Is This Possible?

Discussion in '3CX Phone System - General' started by markwalsham, Mar 14, 2010.

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  1. markwalsham

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    Hi everyone,

    Hope your all well. Let me first say that I am very very new to telephony, although have had extensive experience of Windows Workstation and Server installs and configurations. I have a part-time role at my local school, where I help out with their IT etc. They run an fairly old PBX system, with two analogue lines. Typical for a school, they have wired Ethernet in all rooms locations.

    The problem is this. The school lines (one incoming and two outgoing) get very congested on a regular basis, with people calling in to notify of absences and general questions.

    I can see that some form of IP based phone system and server controlled telephony solution, with something like Automatic Attendant with Voicemail seems to be an ideal solution. A recommendation was made of 3CX for this purpose.

    What I am asking, basically, is what exactly do I need to do a very modest install to handle incoming, outgoing and voicemail, with a simple IP phone implementation?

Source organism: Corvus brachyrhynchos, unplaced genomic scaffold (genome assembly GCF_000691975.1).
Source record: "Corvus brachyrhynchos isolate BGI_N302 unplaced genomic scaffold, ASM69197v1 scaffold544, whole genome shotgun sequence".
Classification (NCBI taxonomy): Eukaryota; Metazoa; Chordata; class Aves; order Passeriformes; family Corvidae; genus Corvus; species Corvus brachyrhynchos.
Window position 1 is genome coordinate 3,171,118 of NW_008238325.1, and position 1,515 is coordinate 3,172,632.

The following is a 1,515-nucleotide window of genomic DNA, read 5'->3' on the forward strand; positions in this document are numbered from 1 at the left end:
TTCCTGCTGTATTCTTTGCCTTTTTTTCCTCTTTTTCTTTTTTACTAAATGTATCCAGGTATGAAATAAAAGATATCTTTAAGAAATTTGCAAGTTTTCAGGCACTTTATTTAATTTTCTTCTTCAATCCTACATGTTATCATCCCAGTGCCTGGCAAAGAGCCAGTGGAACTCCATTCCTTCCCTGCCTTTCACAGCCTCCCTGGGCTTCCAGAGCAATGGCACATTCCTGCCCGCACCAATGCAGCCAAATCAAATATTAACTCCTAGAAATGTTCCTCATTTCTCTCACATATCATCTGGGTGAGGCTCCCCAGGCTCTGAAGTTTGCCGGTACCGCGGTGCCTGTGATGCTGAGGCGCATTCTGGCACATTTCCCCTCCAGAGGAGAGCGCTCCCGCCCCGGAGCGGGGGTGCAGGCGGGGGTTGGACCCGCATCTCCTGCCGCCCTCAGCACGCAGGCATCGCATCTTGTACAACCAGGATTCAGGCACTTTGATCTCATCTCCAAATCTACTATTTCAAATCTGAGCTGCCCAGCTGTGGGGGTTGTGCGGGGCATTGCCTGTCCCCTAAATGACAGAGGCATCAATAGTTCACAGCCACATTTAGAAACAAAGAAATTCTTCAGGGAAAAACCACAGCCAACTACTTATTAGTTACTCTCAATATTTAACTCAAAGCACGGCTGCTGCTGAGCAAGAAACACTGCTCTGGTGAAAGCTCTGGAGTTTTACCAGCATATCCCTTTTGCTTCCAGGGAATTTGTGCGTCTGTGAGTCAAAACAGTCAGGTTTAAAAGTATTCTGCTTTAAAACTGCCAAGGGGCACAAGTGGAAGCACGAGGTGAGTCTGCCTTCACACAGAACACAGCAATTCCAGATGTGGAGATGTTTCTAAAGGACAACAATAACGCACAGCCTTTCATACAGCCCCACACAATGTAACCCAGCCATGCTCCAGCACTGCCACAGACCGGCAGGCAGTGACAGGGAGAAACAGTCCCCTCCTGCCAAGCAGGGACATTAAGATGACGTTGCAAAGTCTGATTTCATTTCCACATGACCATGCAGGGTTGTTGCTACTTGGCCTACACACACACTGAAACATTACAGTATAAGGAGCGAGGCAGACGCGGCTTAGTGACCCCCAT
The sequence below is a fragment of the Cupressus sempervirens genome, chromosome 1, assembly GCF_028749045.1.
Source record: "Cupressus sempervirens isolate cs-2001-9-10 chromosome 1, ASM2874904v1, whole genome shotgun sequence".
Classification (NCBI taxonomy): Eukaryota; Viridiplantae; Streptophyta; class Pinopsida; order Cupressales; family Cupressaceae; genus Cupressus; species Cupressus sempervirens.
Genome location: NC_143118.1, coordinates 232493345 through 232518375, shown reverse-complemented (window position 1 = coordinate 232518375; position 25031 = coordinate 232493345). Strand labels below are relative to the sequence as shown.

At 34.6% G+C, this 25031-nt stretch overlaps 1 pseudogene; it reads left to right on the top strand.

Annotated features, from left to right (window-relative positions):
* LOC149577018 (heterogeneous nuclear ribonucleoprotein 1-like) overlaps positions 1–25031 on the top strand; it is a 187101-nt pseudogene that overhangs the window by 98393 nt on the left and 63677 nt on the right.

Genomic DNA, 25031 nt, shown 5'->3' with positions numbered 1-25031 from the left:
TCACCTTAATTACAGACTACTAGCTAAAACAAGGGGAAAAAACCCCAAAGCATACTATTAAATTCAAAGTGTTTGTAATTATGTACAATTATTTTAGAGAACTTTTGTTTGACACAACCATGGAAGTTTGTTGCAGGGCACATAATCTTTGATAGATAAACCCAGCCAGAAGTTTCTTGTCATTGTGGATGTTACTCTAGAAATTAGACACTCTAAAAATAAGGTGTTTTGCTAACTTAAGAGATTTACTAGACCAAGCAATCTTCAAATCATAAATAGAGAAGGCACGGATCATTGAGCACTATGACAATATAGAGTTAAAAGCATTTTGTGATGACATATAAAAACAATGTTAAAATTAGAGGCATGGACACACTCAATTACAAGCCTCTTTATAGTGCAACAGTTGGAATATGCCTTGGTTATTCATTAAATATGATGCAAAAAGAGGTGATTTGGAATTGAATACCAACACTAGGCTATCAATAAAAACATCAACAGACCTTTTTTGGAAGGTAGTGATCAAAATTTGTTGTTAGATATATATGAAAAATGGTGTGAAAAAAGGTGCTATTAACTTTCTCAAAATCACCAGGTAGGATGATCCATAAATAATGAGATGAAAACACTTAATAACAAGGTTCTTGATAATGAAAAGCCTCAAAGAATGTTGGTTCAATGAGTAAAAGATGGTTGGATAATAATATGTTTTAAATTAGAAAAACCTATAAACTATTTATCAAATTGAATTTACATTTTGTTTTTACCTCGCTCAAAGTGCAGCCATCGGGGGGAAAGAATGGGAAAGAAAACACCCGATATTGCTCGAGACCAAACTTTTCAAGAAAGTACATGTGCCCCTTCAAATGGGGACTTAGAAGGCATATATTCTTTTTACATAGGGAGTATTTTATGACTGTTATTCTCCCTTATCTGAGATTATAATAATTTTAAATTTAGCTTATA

I have a tight (nearly non-existent) budget.

    I am guessing, I will need:-

    1. Server Hardware - A machine capable of running Win2k3 Server (or higher).
    2. Ethernet interface.
    3. Analogue to IP Interface Card (?)
    4. 3CX Software.
    5. Standards Based IP phones (Patton units?)
    6. Analogue Phone Lines.

    Any advice is greatly appreciated and if you require any more detail, please let me know. As stated above, this is all very very new to me, and want to get a sense of how much I can do DIY.

    Cheers, Mark.
     
  2. leejor

    leejor Well-Known Member

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    If you have DTMF analogue phones then you don't have to replace them with VoIP phones if you don't want to. You can purchase ATA's (analog telephone adapters) that would be located where your current PBX is. This may work out a bit cheaper and there would be less risk of damage or theft of a VoIP phone in an unsecured area. You could install a few VoIP phones in the main office areas. You would also have to buy a gateway to convert the current analog phone lines to VoIP to bring into 3CX as trunks. Since your lines sound quite busy it would probably be best to get a four line gateway to allow for any future expansion.
    So...
    Computer to run 3CX (even a small Atom based system would work in your situation) Win XP-pro/Win7(NOT home or starter)
    Four port Gateway (for incoming telephone lines)
    ATA(s) with enough ports (one for each set)
    3CX software
    Small switch (to connect all of the Ethernet devices together)
    small UPS (to keep the system up during short power outages)